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Wisconsin governor signs second sports betting agreement

Wisconsin is on its way to a second sportsbook.

Gov. Tony Evers on Monday announced an agreement with the St. Croix Chippewa Indians to allow the tribe to open a new sports betting facility at its casino in Turtle Lake.

“Event wagering will bring new opportunities for employment and revenue growth to the Tribe and provide a welcome boost to our recovering tourism and entertainment industries,” the governor said in a statement.

“The addition of sports wagering at the St. Croix Casinos will give our tribe the ability to give our customers the most comprehensive gaming experience in the state of Wisconsin,” said tribal Chairman William  Reynolds.

The Turtle Lake Casino is in the far northwestern corner of Wisconsin, but is about an hour-and-a-half from Minneapolis.

There will next be a 45-day review by the U.S. Department of Interior. But that review is expected to be approved.

The St. Croix Tribal Council approved the new agreement at the end of November, and the tribe says it has already begun work on the new sportsbook.

The sports betting agreement with the St. Croix Chippewa comes after Gov. Evers signed a similar deal with the Oneida Nation back in July to open a sportsbook at its casino near Green Bay.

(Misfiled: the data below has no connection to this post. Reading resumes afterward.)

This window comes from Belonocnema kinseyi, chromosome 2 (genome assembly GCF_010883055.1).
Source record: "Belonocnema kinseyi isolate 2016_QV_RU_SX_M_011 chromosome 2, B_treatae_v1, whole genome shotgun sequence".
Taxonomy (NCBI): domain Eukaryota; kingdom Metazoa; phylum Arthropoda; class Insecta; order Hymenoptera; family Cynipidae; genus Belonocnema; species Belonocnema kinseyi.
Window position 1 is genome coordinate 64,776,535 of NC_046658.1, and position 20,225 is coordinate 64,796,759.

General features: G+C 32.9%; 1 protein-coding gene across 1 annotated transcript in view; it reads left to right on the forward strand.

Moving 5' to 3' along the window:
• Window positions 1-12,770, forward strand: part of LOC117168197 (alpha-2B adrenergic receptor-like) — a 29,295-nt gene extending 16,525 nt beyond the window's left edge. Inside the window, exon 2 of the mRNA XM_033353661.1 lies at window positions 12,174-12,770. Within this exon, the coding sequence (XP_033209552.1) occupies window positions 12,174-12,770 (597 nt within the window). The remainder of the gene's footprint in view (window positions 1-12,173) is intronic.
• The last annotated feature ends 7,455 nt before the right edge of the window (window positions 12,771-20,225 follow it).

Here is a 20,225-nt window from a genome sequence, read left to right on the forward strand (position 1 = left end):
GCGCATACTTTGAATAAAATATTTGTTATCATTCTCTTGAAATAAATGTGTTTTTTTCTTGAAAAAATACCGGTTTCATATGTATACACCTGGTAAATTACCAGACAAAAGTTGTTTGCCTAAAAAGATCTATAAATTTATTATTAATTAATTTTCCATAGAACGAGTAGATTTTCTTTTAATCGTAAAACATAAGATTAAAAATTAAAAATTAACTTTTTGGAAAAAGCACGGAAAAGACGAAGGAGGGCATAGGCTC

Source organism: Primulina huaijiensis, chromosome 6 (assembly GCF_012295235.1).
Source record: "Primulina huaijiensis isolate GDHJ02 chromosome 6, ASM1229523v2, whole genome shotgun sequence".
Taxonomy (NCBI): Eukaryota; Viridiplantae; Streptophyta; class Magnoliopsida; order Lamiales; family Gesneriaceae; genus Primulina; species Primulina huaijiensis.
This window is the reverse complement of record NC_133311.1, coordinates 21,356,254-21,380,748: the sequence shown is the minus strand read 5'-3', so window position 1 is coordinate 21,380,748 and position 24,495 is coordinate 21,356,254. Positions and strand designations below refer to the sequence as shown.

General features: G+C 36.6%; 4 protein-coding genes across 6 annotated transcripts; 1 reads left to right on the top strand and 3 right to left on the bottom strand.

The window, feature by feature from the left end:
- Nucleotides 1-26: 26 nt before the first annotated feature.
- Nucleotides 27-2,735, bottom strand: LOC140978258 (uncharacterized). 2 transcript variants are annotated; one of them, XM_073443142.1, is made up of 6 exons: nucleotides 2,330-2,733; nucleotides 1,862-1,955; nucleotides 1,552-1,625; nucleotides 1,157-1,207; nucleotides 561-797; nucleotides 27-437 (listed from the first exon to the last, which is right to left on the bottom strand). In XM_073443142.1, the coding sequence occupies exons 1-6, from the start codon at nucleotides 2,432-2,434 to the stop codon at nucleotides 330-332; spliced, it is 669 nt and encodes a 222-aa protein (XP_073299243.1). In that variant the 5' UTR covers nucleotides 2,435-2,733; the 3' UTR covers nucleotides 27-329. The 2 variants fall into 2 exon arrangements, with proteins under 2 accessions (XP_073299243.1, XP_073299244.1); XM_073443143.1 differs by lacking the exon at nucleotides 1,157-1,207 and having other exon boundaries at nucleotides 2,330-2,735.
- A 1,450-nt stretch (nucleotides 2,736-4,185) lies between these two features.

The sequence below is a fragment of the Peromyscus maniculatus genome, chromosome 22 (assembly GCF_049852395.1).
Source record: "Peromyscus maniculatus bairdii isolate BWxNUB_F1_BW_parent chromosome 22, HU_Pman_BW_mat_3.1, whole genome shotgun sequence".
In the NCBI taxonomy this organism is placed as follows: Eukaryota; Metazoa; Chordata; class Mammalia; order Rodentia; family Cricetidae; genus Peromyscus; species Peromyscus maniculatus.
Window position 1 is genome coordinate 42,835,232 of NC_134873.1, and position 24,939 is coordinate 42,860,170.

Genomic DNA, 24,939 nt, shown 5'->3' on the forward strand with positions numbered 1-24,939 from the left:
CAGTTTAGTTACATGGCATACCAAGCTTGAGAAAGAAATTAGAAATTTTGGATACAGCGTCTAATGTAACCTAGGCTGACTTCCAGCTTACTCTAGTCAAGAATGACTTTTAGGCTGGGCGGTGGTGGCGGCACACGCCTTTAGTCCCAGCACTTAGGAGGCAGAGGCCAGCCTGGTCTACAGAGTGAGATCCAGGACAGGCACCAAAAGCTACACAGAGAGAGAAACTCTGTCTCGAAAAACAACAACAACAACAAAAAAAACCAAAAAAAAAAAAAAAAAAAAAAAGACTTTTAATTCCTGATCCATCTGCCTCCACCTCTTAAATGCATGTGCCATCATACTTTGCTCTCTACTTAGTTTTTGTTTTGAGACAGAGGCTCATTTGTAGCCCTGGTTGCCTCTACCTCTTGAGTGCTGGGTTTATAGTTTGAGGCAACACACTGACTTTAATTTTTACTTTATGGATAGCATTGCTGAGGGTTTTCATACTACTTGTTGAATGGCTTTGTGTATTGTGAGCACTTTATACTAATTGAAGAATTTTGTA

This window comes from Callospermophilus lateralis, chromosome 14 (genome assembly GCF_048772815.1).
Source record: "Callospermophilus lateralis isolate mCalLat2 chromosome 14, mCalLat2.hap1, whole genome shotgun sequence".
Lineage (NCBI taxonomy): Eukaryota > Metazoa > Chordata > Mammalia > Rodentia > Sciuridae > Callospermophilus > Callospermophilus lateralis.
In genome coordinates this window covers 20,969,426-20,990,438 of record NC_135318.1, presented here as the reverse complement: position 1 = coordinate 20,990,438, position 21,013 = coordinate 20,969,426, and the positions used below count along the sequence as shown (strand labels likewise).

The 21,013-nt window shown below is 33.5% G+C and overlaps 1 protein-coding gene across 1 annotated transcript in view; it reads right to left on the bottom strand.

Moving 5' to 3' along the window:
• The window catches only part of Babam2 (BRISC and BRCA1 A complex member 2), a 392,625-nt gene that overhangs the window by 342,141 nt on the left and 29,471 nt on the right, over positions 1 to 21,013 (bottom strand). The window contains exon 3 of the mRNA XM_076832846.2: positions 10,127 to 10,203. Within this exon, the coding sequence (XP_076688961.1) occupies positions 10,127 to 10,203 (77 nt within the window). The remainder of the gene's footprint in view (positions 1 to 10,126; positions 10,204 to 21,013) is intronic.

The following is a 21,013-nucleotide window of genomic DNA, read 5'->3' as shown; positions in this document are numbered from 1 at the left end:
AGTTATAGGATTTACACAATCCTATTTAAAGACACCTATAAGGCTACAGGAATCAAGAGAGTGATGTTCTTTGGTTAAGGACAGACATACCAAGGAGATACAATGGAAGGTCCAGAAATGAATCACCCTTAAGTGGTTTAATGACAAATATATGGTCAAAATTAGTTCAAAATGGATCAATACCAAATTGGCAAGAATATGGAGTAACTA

That sportsbook opened November 1.

The agreement with the St. Croix Chippewa also raises questions about or when the governor will sign a sports betting agreement with the Forest County Potawatomi Community to open a sportsbook at its casino in Milwaukee.

Potawatomi’s CEO/General Manager Dominic Ortiz told a Milwaukee radio station back in October that it shouldn’t be long.

“We are running 110% in that direction,” Ortiz said at the time.

Ortiz explained that the Potawatomi Casino needed to fully reopen first. Table games and in-person dealers returned just last month, but some of the casino’s restaurants remain closed.

There are nearly two dozen casinos in Wisconsin, all of them run by the tribes. Each tribe has its own agreement with the state, so each sportsbook in the state will require its own new agreement.

This article was originally posted on Wisconsin governor signs second sports betting agreement

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